Oregon State Police released body camera video on Wednesday that shows the arrest of an Oregon State University student who refused to provide her ID to officers during an alleged traffic violation.
The body camera video depicts the arrest of Genesis Hansen, a 21-year-old student, who was initially stopped in Corvallis on October 13 for failing to ride her bicycle within the lanes of the road, according to police.
In the 38-minute video, Hansen repeatedly questions why she was stopped and whether she is required to provide identification to the officer.
According to the ACLU of Oregon, “it is not illegal in Oregon to refuse to identify yourself, but police may detain you until they establish your identity.”
When another officer arrives on scene, the initial officer explains the situation.
“Every question that I ask, we go in a circular argument wherein they state ‘I don’t answer questions,’” the officer explains. “It’s a minor stop to start with, but that’s where we’re at.”
After about 15 minutes of further discussion, in which Hansen, who describes herself to officers as a petite African American mixed woman, declines to provide her ID, the initial officer issues an ultimatum.
“I need you to either give me your identification now, or you’re going to be placed under arrest,” the officer says. “Which do you want to do?”
“I don’t answer questions,” she responds.
The officers then move to arrest Hansen, and the body camera video shows her being forced to the ground as they place her in handcuffs.
One officer says, “she is not complying” during the arrest while Hansen repeatedly exclaims, “I’m not moving.”
A second struggle breaks out shortly afterward when Hansen, in handcuffs and lying on her stomach, asks to sit up. Officers agree to the request and move to help her sit up, but Hansen begins to move by herself while shouting “I don’t need your help” and demanding to sit up by herself. Officers then forcefully return Hansen to a laying position on her stomach.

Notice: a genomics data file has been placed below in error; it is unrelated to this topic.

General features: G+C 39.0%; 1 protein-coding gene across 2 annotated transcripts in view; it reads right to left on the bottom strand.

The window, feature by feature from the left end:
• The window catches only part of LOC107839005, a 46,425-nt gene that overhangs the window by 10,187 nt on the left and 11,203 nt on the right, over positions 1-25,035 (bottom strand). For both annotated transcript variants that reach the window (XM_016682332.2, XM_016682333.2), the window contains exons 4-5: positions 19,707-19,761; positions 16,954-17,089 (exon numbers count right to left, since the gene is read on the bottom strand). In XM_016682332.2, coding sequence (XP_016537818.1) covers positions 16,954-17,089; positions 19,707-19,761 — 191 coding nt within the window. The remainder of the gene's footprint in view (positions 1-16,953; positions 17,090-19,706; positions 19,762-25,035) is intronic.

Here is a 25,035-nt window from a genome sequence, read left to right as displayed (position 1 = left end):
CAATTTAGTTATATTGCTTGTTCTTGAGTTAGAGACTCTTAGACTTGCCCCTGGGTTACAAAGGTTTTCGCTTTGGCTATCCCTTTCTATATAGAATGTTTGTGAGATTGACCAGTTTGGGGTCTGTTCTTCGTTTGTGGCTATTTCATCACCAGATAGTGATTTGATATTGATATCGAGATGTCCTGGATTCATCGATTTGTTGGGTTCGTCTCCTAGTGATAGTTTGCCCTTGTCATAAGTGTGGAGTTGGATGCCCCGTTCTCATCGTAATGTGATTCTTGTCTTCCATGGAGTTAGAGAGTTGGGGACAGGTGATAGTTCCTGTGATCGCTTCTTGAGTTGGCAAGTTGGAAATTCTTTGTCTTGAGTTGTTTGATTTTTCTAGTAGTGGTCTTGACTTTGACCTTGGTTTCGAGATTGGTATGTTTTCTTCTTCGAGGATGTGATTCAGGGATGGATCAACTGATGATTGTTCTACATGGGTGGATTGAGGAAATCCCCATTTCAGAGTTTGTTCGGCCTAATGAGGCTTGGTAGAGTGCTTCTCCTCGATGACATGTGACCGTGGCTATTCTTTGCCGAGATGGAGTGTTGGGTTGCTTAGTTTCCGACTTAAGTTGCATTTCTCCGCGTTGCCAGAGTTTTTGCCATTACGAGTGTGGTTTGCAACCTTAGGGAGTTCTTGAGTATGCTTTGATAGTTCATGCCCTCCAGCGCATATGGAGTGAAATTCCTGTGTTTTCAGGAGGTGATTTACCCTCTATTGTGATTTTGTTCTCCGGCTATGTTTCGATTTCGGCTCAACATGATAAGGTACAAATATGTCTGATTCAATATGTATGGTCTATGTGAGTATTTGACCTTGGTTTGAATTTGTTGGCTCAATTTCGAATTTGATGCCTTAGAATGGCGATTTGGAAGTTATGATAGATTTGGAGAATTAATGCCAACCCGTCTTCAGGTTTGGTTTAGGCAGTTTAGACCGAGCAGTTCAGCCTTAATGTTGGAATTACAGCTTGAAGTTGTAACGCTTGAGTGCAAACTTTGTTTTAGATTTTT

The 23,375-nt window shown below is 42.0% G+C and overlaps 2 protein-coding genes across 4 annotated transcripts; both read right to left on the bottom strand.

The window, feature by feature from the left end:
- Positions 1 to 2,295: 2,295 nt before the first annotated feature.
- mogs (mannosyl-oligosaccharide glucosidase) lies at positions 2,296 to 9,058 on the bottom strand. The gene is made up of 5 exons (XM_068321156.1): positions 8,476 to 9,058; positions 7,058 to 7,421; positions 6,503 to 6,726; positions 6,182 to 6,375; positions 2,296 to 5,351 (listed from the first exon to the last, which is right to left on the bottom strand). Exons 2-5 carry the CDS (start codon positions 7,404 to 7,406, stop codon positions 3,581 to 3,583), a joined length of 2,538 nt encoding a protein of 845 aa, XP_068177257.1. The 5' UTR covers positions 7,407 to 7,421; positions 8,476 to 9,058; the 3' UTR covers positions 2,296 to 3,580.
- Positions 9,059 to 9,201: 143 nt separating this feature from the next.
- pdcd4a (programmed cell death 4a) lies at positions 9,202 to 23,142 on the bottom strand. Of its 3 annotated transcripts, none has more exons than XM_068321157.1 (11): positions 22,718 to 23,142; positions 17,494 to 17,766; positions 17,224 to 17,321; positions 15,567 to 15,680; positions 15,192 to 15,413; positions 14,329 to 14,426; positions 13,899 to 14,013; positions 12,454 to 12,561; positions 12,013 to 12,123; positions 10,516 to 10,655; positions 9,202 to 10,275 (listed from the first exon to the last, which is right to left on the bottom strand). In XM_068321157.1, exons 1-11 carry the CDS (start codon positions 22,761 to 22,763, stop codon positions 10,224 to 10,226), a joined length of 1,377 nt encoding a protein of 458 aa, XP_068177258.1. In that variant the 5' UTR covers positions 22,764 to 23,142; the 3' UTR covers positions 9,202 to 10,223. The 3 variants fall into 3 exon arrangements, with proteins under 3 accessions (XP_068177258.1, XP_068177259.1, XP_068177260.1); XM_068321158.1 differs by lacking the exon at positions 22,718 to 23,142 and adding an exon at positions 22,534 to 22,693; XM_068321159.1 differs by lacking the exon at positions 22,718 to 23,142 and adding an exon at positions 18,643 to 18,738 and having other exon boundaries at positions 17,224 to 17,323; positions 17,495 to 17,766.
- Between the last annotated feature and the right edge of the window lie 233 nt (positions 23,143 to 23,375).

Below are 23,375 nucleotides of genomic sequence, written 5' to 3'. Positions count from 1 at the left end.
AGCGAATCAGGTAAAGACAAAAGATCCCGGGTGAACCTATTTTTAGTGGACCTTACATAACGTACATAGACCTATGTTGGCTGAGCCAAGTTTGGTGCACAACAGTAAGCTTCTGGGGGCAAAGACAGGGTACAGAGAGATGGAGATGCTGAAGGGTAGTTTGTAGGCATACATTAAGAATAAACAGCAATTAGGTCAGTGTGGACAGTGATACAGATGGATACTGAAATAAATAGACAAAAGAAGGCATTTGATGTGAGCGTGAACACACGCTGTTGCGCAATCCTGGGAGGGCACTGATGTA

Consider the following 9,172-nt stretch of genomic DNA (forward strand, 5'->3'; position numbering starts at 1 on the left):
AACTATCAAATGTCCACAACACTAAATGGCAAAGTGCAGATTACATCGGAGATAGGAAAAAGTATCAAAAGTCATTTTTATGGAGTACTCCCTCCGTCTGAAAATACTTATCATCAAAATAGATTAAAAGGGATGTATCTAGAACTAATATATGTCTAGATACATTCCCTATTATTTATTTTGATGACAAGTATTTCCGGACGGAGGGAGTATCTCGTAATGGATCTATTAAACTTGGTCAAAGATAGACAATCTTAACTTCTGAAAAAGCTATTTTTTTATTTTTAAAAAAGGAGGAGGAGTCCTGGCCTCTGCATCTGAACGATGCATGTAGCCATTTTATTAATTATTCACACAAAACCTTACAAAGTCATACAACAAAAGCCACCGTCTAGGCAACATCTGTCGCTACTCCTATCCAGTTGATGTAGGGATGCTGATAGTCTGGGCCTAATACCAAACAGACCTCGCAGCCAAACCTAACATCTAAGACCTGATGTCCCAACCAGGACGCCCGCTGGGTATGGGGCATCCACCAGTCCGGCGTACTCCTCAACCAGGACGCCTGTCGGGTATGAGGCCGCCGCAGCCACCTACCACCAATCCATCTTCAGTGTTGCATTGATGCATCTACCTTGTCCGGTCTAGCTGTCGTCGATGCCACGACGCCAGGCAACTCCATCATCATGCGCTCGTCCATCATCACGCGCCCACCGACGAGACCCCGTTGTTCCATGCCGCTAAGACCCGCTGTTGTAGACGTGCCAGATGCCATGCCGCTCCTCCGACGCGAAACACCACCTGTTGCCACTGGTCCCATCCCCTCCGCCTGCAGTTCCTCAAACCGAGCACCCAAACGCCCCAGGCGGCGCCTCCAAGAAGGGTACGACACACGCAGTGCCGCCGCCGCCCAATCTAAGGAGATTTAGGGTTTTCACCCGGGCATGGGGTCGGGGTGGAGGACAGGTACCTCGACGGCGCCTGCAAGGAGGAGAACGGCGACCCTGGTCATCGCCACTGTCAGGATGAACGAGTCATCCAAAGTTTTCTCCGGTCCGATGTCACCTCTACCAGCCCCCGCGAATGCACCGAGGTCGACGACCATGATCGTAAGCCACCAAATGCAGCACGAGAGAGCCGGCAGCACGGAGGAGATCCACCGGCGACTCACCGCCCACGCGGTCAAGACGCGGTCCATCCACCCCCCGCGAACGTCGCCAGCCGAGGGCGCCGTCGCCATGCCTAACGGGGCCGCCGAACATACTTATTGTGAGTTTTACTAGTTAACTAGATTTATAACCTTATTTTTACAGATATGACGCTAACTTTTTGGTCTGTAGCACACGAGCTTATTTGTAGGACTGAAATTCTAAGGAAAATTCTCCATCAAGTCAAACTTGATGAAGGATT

At several points in the recording, officers can be heard engaging with gathered onlookers who, after witnessing the second struggle with Hansen, can be heard calling the actions of the officers “unnecessary” and “abusive.”
“We are being gentle,” a police officer replies to the onlookers.
A group of officers eventually arrive to the scene, and Hansen is ultimately placed in the back of a vehicle. She was arrested for interfering with an officer and resisting arrest, according to the citation released by Oregon State Police. Hansen was eventually transported to the Benton County Jail and released, according to the citation.
The district attorney said that Hansen will not be charged. “There isn’t a statute requirement for you to present your driver’s license when you are riding a bicycle,” Benton District Attorney John Haroldson told CNN.
After reviewing the tape several times Haroldson says he told police there “weren’t grounds to pursue charges.”
Hansen did not immediately respond to an email requesting comment.
NAACP denounces arrest
In a statement, the NAACP Alaska Oregon Washington State Area Conference (AOWSAC) “denounce the victimization, inhumane treatment and unlawful arrest” of Hansen.
The organization said they viewed the incident as “another example of racial inequity and excessive use of force imposed on communities of color by law enforcement,” according to the statement. The group called for the charges to be withdrawn and for police to apologize.
“Now Corvallis has made bicycling while black an egregious thing in this United States of America,” E.D. Mondainé, president of the Portland NAACP, said Tuesday at a press conference.
Oregon State Police said that is investigating the incident.
“As an agency that is committed to eliminating racial profiling and implicit bias in policing, these allegations are being meticulously reviewed and we are compiling as much information as possible,” Oregon State Police said in a statement.
“The agency understands the importance of vigorously investigating these allegations and is taking a serious look at the incident,” the statement adds.
CNN’s Sheena Jones contributed to this report.